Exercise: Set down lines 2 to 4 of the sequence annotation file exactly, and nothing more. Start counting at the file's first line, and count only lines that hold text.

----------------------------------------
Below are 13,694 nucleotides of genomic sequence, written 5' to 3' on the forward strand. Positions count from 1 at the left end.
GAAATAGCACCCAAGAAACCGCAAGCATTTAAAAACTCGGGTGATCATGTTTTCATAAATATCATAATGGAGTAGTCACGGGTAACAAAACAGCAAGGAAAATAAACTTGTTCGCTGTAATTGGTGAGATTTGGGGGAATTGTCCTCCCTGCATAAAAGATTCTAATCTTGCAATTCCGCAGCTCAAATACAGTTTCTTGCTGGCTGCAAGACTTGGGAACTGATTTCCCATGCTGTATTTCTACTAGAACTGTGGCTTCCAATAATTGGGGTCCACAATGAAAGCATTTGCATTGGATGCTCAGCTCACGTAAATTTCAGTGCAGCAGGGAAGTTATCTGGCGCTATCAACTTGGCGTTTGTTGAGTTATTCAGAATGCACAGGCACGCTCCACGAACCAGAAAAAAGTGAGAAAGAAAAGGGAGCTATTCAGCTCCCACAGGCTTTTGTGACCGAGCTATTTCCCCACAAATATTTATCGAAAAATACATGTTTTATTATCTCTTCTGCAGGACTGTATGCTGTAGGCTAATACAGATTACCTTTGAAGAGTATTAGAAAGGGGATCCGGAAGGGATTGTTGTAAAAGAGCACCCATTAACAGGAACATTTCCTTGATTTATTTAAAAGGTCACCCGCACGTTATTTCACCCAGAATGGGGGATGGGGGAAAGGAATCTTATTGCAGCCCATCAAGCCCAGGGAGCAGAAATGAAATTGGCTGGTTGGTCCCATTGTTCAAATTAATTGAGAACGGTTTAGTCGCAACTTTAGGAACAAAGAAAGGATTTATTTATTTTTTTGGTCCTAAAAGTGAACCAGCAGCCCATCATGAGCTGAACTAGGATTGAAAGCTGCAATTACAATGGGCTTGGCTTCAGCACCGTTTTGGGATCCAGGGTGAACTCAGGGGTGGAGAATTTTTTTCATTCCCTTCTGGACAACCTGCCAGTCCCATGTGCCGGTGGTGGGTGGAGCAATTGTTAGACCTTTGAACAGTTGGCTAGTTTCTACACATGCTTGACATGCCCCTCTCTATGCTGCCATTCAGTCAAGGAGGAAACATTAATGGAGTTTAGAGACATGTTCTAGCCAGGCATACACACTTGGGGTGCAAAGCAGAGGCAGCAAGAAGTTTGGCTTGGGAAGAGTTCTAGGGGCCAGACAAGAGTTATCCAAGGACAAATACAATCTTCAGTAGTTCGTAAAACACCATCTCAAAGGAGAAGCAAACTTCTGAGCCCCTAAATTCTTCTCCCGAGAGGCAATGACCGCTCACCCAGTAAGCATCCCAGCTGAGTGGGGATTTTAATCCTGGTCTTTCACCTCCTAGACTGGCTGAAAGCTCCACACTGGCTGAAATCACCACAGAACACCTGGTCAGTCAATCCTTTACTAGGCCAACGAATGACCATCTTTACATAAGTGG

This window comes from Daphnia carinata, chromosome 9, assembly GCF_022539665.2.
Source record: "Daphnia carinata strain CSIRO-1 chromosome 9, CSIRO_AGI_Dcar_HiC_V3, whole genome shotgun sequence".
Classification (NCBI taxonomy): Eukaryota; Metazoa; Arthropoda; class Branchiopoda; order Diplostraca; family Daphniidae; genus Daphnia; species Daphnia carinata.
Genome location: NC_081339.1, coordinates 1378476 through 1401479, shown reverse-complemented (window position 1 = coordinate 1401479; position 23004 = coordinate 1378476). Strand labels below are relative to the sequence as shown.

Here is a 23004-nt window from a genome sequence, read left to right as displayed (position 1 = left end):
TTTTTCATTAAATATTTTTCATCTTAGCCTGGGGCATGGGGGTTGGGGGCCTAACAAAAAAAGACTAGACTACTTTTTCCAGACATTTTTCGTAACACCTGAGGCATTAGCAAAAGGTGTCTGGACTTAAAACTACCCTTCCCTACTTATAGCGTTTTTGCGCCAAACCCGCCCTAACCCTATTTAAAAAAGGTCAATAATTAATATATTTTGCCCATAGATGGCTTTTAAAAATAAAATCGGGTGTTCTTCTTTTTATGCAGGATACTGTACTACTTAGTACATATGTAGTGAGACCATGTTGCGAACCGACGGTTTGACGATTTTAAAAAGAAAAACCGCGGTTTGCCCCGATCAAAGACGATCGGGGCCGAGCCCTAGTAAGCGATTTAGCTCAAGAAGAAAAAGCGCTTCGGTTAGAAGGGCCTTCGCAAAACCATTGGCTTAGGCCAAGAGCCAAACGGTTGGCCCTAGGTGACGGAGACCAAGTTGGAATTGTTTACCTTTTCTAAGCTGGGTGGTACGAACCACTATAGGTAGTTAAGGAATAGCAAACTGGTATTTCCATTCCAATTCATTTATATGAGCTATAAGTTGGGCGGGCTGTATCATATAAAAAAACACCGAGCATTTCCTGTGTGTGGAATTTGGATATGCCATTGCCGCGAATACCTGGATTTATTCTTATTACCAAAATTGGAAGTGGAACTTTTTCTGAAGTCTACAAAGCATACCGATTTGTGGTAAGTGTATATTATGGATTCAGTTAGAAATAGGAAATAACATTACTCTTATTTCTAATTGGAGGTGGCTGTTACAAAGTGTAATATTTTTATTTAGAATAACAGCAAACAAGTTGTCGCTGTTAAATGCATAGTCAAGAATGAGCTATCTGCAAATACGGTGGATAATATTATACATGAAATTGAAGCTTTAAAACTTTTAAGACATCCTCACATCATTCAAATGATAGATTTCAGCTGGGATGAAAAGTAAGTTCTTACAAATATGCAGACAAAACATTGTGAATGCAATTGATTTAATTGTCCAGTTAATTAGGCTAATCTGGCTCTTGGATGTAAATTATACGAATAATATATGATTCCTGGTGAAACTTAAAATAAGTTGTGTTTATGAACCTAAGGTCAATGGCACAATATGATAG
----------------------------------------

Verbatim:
GAAATAGCACCCAAGAAACCGCAAGCATTTAAAAACTCGGGTGATCATGTTTTCATAAATATCATAATGGAGTAGTCACGGGTAACAAAACAGCAAGGAAAATAAACTTGTTCGCTGTAATTGGTGAGATTTGGGGGAATTGTCCTCCCTGCATAAAAGATTCTAATCTTGCAATTCCGCAGCTCAAATACAGTTTCTTGCTGGCTGCAAGACTTGGGAACTGATTTCCCATGCTGTATTTCTACTAGAACTGTGGCTTCCAATAATTGGGGTCCACAATGAAAGCATTTGCATTGGATGCTCAGCTCACGTAAATTTCAGTGCAGCAGGGAAGTTATCTGGCGCTATCAACTTGGCGTTTGTTGAGTTATTCAGAATGCACAGGCACGCTCCACGAACCAGAAAAAAGTGAGAAAGAAAAGGGAGCTATTCAGCTCCCACAGGCTTTTGTGACCGAGCTATTTCCCCACAAATATTTATCGAAAAATACATGTTTTATTATCTCTTCTGCAGGACTGTATGCTGTAGGCTAATACAGATTACCTTTGAAGAGTATTAGAAAGGGGATCCGGAAGGGATTGTTGTAAAAGAGCACCCATTAACAGGAACATTTCCTTGATTTATTTAAAAGGTCACCCGCACGTTATTTCACCCAGAATGGGGGATGGGGGAAAGGAATCTTATTGCAGCCCATCAAGCCCAGGGAGCAGAAATGAAATTGGCTGGTTGGTCCCATTGTTCAAATTAATTGAGAACGGTTTAGTCGCAACTTTAGGAACAAAGAAAGGATTTATTTATTTTTTTGGTCCTAAAAGTGAACCAGCAGCCCATCATGAGCTGAACTAGGATTGAAAGCTGCAATTACAATGGGCTTGGCTTCAGCACCGTTTTGGGATCCAGGGTGAACTCAGGGGTGGAGAATTTTTTTCATTCCCTTCTGGACAACCTGCCAGTCCCATGTGCCGGTGGTGGGTGGAGCAATTGTTAGACCTTTGAACAGTTGGCTAGTTTCTACACATGCTTGACATGCCCCTCTCTATGCTGCCATTCAGTCAAGGAGGAAACATTAATGGAGTTTAGAGACATGTTCTAGCCAGGCATACACACTTGGGGTGCAAAGCAGAGGCAGCAAGAAGTTTGGCTTGGGAAGAGTTCTAGGGGCCAGACAAGAGTTATCCAAGGACAAATACAATCTTCAGTAGTTCGTAAAACACCATCTCAAAGGAGAAGCAAACTTCTGAGCCCCTAAATTCTTCTCCCGAGAGGCAATGACCGCTCACCCAGTAAGCATCCCAGCTGAGTGGGGATTTTAATCCTGGTCTTTCACCTCCTAGACTGGCTGAAAGCTCCACACTGGCTGAAATCACCACAGAACACCTGGTCAGTCAATCCTTTACTAGGCCAACGAATGACCATCTTTACATAAGTGG

This window comes from Daphnia carinata, chromosome 9, assembly GCF_022539665.2.
Source record: "Daphnia carinata strain CSIRO-1 chromosome 9, CSIRO_AGI_Dcar_HiC_V3, whole genome shotgun sequence".